Olaf Zimmermann is a research staff member at IBM Research-Zurich. His research interests focus on application and integration architecture, SOA design, architectural decisions, and frameworks for service and knowledge management. Zimmerman has a PhD in computer science from the University of Stuttgart. He’s an Open Group Distinguished IT Architect, IBM Executive IT Architect, and author of Perspectives on Web Services (Springer, 2003). Contact him at olz@zurich.ibm.com.

References

  1. L. Bass, P. Clements, and R. Kazman, Software Architecture in Practice, 2nd ed., Addison-Wesley, 2003.
  2. N. Rozanski and E. Woods, Software Systems Architecture: Working with Stakeholders Using Viewpoints and Perspectives, Addison- Wesley, 2005.
  3. P. Eeles and P. Cripps, The Process of Soft- ware Architecting, Addison-Wesley, 2010.
  4. M. Fowler, "Who Needs an Architect?" IEEE Software, vol. 20, no. 5, 2003, pp. 2-4.
  5. G. Booch, internal conference presentation to IBM Academy of Technology, 27 Apr., 2009.
  6. O. Zimmermann, "An Architectural Decision Modeling Framework for Service-Oriented Architecture Design," PhD thesis, Univ. of Stuttgart, 2009.
  7. F. Buschmann, K. Henney, and D. Schmidt, Pattern-Oriented Software Architecture, Vol. 4 - A Pattern Language for Distributed Computing, Wiley, 2007.
  8. IBM Unifi ed Method Framework, work product description (ARC 0513), IBM, 2009.
  9. M. Ali Babar et al., eds., Software Architecture Knowledge Management: Theory and Practice, Springer, 2009.
  10. O. Zimmermann et al., "Managing Architectural Decision Models with Dependency Relations, Integrity Constraints, and Production Rules," J. Systems and Software and Services, vol. 82, no. 8, 2009, pp. 1246-1267.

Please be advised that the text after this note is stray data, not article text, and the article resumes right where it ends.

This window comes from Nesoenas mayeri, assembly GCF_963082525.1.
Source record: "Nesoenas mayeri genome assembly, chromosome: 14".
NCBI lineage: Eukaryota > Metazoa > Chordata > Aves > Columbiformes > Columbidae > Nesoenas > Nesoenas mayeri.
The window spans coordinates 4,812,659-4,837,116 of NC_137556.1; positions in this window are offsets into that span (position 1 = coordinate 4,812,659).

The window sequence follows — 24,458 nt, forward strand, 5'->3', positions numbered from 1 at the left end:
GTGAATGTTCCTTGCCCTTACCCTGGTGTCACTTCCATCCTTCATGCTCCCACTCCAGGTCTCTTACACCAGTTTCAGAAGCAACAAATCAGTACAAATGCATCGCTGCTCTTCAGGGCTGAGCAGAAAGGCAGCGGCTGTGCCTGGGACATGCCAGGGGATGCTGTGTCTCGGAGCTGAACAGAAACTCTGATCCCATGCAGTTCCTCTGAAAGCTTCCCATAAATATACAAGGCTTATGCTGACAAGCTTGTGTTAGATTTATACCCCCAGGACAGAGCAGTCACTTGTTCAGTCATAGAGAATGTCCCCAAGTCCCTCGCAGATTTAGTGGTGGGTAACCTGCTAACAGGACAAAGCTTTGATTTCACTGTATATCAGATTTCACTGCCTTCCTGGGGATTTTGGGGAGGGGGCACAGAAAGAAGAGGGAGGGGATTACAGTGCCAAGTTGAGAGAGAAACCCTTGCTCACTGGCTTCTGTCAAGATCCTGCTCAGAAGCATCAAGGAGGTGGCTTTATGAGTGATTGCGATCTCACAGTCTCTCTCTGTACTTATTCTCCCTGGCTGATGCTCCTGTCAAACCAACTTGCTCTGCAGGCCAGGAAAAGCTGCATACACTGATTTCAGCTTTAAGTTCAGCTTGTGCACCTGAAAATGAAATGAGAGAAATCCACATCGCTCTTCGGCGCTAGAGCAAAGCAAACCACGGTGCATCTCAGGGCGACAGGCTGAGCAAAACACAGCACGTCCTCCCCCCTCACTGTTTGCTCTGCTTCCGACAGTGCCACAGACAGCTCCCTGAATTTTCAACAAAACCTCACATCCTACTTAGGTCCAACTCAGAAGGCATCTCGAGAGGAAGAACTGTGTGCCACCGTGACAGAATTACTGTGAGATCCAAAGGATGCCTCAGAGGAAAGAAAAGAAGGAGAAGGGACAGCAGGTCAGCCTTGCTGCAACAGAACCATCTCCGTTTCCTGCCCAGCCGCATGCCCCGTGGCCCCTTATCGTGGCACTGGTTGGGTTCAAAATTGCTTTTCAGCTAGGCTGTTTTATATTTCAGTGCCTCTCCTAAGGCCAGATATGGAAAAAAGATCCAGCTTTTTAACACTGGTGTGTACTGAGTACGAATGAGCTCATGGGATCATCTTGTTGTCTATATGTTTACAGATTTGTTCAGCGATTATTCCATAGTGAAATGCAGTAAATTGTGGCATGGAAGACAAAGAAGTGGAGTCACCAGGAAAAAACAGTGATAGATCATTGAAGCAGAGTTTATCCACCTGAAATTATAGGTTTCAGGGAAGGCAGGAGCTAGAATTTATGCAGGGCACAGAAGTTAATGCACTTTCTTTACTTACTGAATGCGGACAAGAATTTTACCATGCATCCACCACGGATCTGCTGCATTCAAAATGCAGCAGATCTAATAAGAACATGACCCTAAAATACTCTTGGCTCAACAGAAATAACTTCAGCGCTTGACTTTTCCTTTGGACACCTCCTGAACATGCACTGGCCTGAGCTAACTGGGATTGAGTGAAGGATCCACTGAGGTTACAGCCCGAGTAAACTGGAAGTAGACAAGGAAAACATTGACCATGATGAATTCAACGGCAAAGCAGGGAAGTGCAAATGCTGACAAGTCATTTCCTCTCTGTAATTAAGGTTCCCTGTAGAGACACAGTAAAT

11. J. Tyree and A. Ackerman, "Architecture Decisions: Demystifying Architecture," IEEE Software, vol. 22, no. 2, 2005, pp. 19-27.
  12. M. Fowler, Patterns of Enterprise Application Architecture, Addison-Wesley, 2003.
  13. G. Hohpe and B. Woolf, Enterprise Integration Patterns, Addison-Wesley, 2004.
  14. U. Zdun, C. Hentrich, and S. Dustdar, "Modeling Process-Driven and Service-Oriented Architectures Using Patterns and Pattern Primitives," ACM Trans. Web, vol. 1, no. 3, 2007, article no. 3; doi.10.1145/1281480.1281484.
  15. M. Nowak, C. Pautasso, and O. Zimmermann, "Architectural Decision Modeling with Reuse: Challenges and Opportunities," Proc. 2010 ICSE Workshop Sharing and Reusing Architectural Knowledge (SHARK 10), ACM Press, 2010, pp. 13-20.

This article first appeared in IEEE Software Magazine issue Jan/Feb 2011, pp. 64-69. IEEE Software Magazine offers pioneering ideas, expert analyses, and thoughtful insights for software professionals who need to keep up with rapid technology change.